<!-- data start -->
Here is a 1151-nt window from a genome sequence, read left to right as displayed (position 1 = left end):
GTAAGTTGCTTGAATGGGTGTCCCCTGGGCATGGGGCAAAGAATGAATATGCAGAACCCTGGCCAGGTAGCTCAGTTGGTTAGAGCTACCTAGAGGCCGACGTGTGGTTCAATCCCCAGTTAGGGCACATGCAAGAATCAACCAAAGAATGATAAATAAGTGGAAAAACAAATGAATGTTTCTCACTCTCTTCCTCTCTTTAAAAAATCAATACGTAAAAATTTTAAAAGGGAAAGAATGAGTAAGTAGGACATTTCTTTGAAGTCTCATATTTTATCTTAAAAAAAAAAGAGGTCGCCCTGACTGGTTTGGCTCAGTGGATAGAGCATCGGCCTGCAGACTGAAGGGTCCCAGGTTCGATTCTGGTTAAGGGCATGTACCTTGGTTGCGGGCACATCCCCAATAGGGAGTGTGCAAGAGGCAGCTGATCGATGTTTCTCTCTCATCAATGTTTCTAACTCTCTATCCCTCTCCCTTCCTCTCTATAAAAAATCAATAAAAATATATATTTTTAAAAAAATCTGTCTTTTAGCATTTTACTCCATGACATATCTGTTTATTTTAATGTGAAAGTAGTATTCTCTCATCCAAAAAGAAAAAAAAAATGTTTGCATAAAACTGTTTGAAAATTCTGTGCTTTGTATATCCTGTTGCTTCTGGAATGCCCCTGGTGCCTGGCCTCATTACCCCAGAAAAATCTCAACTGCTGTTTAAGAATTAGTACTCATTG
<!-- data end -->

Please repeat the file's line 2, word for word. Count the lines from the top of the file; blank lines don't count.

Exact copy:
GTAAGTTGCTTGAATGGGTGTCCCCTGGGCATGGGGCAAAGAATGAATATGCAGAACCCTGGCCAGGTAGCTCAGTTGGTTAGAGCTACCTAGAGGCCGACGTGTGGTTCAATCCCCAGTTAGGGCACATGCAAGAATCAACCAAAGAATGATAAATAAGTGGAAAAACAAATGAATGTTTCTCACTCTCTTCCTCTCTTTAAAAAATCAATACGTAAAAATTTTAAAAGGGAAAGAATGAGTAAGTAGGACATTTCTTTGAAGTCTCATATTTTATCTTAAAAAAAAAAGAGGTCGCCCTGACTGGTTTGGCTCAGTGGATAGAGCATCGGCCTGCAGACTGAAGGGTCCCAGGTTCGATTCTGGTTAAGGGCATGTACCTTGGTTGCGGGCACATCCCCAATAGGGAGTGTGCAAGAGGCAGCTGATCGATGTTTCTCTCTCATCAATGTTTCTAACTCTCTATCCCTCTCCCTTCCTCTCTATAAAAAATCAATAAAAATATATATTTTTAAAAAAATCTGTCTTTTAGCATTTTACTCCATGACATATCTGTTTATTTTAATGTGAAAGTAGTATTCTCTCATCCAAAAAGAAAAAAAAAATGTTTGCATAAAACTGTTTGAAAATTCTGTGCTTTGTATATCCTGTTGCTTCTGGAATGCCCCTGGTGCCTGGCCTCATTACCCCAGAAAAATCTCAACTGCTGTTTAAGAATTAGTACTCATTG